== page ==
In the season-two finale of Episodes, an obnoxious writer-director pitches an idea for his new TV series: "It's about this British couple who bring their hit comedy to the States, and how they're getting divorced, but still have to work together." The line neatly summarizes the central storyline we expected to play out over the course of the second season, and it's a logical extension of Episodes's show-within-a-show conceit. Sean and Beverly Lincoln (Stephen Mangan and Tamsin Greig), the two central protagonists, are writing a comedy series called Pucks, an American remake of their successful British sitcom that was botched by under-qualified and overreaching executives. When the first season of Episodes ended with the apparent dissolution of their marriage, coupled with the news that their show would get a slot on American airwaves, it seemed like a clever setup for some dysfunctional workplace romance. Instead, Episodes continues to tread much of the same ground it covered last season, serving mainly as a satire of Hollywood liars who can't act and actors who don't know how to lie—even when it would do them good. The show would have you believe that every stereotype about L.A. is true: aging actresses undergoing plastic surgery, former glories spending hours watching their old hits on TV, even plumbers working on screenplays, and executives in charge of network comedy shows not having a sense of humor.
Dramatizing the writing process is notoriously difficult, so it typically takes place off screen in TV and movies. But if a dysfunctional workplace romance between Sean and Beverly is going to be the central storyline of the season, we'll need to actually see them hammer out ideas and pound at the keyboards; the act of writing can't be discreetly implied in the same way we assume characters use the bathroom when we're not watching them. The fact that there are more scenes of network boss Merc (John Pankow) on the toilet than there are of Sean and Beverly in the writer's room becomes increasingly frustrating over the course of the season.
Luckily, when Episodes writers David Crane and Jeffrey Karik do offer the premise that was promised at the end of last season, they do it with poignancy and wit. Sean and Beverly aren't the type to throw stones, and Episodes stays true to their characters by portraying the internalized self-hurt of two spouses who've forgotten how to communicate. In spite of its dubious quality and prospects for success, Pucks is the one thing holding them together through all the affairs and injured feelings. We want the marriage to succeed, and so, by extension, we come to care about their work. When we finally see the two of them writing, they aren't working on Pucks; they've been cajoled into collaborating on a speech for Matt LeBlanc (playing himself). Their brainstorming session is full of false starts that lead nowhere, and it culminates in a similarly thwarted sexual encounter. Like most of the show's best scenes, it isn't particularly funny; Sean and Beverly have a healthy sense of humor (they write comedy, after all), but it doesn't protect them from pain. It's the kind of distinction TV comedy writers often fail to make.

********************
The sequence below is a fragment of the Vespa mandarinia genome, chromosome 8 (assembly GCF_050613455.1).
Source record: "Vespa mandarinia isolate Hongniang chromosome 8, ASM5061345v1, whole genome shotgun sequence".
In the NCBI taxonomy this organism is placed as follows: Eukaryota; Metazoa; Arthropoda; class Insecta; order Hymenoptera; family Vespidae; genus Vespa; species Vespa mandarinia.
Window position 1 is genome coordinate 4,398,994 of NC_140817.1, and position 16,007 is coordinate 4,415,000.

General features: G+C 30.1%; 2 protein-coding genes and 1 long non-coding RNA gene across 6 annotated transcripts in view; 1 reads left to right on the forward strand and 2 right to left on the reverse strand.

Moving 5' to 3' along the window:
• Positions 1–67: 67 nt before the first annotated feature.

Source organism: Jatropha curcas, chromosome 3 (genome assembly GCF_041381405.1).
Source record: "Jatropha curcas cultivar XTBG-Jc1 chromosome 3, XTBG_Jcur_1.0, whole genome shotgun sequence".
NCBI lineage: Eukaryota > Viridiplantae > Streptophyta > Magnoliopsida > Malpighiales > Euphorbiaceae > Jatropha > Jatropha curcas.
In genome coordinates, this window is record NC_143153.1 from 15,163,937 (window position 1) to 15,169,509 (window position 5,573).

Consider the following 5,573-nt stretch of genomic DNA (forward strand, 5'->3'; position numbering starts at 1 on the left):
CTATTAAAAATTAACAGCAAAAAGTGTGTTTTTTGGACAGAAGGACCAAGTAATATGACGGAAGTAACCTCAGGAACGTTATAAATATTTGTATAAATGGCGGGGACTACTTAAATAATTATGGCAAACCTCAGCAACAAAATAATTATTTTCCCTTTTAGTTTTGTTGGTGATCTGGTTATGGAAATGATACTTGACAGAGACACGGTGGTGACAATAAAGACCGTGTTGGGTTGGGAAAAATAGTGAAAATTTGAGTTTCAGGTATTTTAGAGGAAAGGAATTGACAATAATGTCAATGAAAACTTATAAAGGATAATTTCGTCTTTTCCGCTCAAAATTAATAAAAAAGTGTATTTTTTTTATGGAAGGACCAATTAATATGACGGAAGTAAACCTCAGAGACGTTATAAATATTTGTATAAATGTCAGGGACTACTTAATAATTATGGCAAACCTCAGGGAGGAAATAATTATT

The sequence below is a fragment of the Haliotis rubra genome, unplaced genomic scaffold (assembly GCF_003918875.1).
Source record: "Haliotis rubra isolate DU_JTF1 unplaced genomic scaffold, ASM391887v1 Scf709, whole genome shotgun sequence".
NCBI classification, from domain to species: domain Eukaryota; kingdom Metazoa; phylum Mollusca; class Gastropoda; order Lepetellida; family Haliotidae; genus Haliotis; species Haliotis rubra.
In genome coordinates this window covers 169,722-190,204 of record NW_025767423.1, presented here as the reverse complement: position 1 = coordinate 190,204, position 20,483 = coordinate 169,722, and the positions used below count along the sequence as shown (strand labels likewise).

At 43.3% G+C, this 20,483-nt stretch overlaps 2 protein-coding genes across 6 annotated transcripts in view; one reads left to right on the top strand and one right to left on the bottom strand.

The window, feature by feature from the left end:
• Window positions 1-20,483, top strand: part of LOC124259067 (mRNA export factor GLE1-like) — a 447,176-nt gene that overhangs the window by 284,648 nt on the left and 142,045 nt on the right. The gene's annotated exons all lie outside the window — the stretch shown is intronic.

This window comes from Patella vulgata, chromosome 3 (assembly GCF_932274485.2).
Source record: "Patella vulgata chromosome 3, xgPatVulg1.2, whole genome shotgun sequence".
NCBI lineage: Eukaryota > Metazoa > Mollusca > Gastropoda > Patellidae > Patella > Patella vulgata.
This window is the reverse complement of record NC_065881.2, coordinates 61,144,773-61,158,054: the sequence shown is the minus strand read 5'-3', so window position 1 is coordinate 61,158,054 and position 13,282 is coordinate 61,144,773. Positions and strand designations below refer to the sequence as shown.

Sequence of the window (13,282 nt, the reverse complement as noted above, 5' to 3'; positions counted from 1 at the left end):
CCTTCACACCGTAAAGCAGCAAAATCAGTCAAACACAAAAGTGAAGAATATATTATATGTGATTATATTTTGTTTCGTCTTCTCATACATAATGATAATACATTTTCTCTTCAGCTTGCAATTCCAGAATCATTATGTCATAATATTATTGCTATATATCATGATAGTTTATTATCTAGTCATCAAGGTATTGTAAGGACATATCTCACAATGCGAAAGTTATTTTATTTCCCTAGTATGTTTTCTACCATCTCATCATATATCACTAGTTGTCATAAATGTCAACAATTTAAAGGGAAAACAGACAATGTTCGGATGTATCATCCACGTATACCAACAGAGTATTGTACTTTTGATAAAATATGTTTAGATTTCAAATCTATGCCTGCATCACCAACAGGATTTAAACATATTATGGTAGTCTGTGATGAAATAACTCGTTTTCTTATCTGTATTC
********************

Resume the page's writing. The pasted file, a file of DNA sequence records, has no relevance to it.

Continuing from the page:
One of the pitfalls of creating a satire of the television industry that airs on TV is that it invites comparisons to other series. Episodes contains numerous references to industry trends (vampires, relatives moving in with other relatives), and pokes fun at shows like Glee and even Joey, LeBlanc's cancelled sitcom. Unfortunately, 30 Rock has the self-satirical territory covered, and that show's lack of concern with credible behavior lends itself to bigger jokes and heartier laughs. Party Down weighed in on the cruelty and classism of Hollywood, and Parks and Recreation's Aubrey Plaza has a virtual monopoly on the moodily impassive underling/assistant. Yet Episodes deserves to be seen in its own light, and so it might be time for the series to stop referencing its rivals and pitch viewers something they haven't seen before: a kitchen-sink dramedy about a complicated marriage, incongruously set amid the false glamour of Hollywood.